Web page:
For the worst off, it’s always the first few hours that count. For thousands more, getting help in the first few days is a matter of life and death. You can put your shoulder to wheel right now by donating directly through UNICEF Canada, at their South Asia Earthquake page or through World Vision Canada , which has field experience in the area and is trying to reach survivors, as I write this, with food, water, medicine, blankets, tents, and so on.

The Government of Canada is donating $300,000 straight away, sensibly split between the International Federation of Red Cross and Red Crescent Societies (Canadians can contribute directly here ) and the Canadian High Commission in Pakistan, where diplomatic staff will be able to respond quickly to emergency needs.

In his October 8 statement, Prime Minister Paul Martin explained that the money would come from a fund set aside in the February 2005 budget, “and is therefore built into the existing fiscal framework.”

For those less interested in whether the Prime Minister has properly budgeted for this expenditure than in having him hurry up and send more money, you can tell him so, directly. Here’s his email address:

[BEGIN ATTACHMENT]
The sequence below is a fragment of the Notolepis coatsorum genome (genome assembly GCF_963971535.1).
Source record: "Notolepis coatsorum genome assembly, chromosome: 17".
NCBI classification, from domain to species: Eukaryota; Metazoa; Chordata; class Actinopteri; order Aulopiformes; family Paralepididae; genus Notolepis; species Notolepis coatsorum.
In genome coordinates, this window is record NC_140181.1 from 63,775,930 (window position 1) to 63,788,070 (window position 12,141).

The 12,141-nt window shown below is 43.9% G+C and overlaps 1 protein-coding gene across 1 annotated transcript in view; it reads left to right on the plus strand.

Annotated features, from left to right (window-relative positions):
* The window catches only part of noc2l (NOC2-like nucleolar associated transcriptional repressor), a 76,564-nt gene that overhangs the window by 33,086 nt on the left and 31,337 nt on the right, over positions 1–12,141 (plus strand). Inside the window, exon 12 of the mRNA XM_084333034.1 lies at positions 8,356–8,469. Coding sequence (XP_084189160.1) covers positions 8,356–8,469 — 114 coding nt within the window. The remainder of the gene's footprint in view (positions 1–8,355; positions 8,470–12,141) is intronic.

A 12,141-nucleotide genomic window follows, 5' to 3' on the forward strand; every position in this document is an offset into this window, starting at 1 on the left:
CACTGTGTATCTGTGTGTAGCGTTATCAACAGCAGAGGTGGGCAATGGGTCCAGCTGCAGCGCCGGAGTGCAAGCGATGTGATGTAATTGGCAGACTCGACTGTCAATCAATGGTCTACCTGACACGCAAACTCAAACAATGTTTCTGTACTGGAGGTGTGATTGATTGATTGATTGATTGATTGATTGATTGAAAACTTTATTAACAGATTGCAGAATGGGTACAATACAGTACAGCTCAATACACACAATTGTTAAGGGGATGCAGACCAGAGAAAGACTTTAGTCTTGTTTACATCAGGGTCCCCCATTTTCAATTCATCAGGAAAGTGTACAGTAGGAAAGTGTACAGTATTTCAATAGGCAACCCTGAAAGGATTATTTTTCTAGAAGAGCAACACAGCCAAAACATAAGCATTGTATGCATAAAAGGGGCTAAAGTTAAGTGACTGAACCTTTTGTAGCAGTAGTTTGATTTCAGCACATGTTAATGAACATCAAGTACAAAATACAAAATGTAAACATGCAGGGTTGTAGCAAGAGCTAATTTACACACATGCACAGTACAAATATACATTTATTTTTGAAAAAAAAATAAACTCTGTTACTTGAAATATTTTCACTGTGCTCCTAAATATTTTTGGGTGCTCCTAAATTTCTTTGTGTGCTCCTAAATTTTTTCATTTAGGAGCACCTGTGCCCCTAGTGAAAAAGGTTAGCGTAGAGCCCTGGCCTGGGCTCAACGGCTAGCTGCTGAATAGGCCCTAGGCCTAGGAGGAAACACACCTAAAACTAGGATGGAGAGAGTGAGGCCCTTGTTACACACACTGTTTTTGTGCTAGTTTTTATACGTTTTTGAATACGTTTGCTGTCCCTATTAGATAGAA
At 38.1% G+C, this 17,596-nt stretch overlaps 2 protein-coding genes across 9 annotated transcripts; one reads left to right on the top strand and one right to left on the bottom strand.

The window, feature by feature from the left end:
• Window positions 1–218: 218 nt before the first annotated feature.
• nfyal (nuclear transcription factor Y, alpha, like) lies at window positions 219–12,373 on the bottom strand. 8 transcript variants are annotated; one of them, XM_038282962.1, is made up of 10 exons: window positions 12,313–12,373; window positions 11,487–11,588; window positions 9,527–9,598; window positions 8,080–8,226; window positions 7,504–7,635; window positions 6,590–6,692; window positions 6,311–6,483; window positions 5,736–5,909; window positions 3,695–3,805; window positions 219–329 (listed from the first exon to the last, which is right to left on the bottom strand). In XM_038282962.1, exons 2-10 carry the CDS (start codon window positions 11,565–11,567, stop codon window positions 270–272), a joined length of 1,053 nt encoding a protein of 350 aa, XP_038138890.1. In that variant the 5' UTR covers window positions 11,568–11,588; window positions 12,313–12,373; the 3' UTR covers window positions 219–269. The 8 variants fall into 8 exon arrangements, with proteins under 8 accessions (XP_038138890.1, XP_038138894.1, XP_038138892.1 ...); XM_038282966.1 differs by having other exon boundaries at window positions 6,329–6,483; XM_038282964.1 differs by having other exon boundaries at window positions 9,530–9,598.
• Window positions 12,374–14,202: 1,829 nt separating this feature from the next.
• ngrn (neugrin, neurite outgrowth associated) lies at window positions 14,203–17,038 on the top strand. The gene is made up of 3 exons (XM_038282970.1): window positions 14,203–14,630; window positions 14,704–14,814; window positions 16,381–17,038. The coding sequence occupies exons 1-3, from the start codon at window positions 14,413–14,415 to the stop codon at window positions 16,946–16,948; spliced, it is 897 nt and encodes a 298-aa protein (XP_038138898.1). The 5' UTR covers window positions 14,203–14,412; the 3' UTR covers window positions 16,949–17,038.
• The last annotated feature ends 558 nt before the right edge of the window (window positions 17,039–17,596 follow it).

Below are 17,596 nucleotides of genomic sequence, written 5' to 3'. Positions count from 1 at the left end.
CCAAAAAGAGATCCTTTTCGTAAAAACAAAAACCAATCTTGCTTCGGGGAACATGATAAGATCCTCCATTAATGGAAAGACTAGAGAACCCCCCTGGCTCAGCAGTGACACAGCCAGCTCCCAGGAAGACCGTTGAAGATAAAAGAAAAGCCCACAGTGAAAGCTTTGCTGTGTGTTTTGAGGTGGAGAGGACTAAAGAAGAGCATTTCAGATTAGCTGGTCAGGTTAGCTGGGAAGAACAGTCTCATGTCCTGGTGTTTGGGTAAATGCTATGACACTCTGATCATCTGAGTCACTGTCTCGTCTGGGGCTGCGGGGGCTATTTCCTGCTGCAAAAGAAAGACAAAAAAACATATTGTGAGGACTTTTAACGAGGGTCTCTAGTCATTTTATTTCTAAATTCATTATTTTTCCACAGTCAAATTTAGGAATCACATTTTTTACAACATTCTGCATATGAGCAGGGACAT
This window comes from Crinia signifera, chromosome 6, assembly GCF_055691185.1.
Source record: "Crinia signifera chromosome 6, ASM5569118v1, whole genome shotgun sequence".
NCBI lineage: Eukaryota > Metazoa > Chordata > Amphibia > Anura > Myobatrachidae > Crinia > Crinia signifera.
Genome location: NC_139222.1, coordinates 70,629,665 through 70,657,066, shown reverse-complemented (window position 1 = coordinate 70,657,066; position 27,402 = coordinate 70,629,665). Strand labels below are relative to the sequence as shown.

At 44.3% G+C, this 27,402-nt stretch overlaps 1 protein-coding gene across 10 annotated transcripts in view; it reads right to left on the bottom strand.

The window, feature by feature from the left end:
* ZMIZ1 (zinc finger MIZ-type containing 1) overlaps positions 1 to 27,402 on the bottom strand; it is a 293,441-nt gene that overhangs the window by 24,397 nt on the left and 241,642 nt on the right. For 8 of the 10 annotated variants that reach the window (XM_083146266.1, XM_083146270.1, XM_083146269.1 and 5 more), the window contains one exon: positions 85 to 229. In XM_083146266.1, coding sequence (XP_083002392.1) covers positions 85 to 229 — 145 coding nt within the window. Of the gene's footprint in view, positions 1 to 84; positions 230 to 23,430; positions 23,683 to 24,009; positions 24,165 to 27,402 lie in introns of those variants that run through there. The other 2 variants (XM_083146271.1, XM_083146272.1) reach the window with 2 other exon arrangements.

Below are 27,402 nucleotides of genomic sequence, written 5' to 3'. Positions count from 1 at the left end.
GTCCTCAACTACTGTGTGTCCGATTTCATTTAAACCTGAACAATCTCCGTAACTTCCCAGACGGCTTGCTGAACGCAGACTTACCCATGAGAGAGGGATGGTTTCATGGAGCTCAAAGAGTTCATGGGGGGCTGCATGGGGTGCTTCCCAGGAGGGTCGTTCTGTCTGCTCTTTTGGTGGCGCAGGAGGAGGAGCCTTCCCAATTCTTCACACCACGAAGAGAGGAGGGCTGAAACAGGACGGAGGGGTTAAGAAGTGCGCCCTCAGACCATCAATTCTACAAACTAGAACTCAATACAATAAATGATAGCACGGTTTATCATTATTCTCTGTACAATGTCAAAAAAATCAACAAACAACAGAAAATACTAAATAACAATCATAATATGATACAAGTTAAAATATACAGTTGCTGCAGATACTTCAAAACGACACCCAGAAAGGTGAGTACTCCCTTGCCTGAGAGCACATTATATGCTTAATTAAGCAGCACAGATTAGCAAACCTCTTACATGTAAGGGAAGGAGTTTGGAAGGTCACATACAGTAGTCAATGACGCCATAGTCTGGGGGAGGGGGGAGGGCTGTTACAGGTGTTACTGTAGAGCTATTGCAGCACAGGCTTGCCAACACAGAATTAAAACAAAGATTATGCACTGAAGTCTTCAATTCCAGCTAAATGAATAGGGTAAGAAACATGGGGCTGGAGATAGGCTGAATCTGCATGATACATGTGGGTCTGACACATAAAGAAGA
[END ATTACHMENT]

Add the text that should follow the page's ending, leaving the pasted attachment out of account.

But put your own shoulder to the wheel first. Save the talking for later.

Thursday, October 06, 2005

Locked & Loaded for Galloway

Journalist and activist Brett Lock has cast a helpfully cold light on George Galloway, the "outspoken" and "left-wing" British MP who recently upbraided Canadians for sending soldiers to Afghanistan on the grounds that by doing so, we were merely helping the Yanks and the Brits do the devil's work in Fallujah.

Galloway, MP for Bethnal Green and Bow, came to Mississauga September 17 to tell us: "I'm amazed that so many people in Canada believe they're not a part of this crime. . . your soldiers in Afghanistan are doing the dirty work of George W. Bush and Tony Blair."

It didn't take much sleuthing on Lock's part to discover that Galloway himself is no stranger to the devil's work and has been keeping some rather sordid company of his own. By Lock's lights, it's not too much of a stretch to say: Respect candidate would execute gays.

Lock is referring to Dr Mohammed Naseem, who ran as a candidate for Galloway's Respect party. Dr. Naseem bankrolled Respect's election campaign, providing a third of its election war chest, and serves on Respect's executive committee. Dr. Naseem also acts as the "home affairs spokesman" for the Islamic Party of Britain, about which Lock reports:

"They would ban gay organisations, or to put it in their words, they would “safeguard public decency by preventing any public advocacy for homosexuality”. Any violation of this law would fall under “public incitement”, which leads us to their next point – how to deal with public displays of homosexuality or “lewdness witnessed by several people” as they quaintly put it. The penalty for that is death!"

It's all there at Lock & Load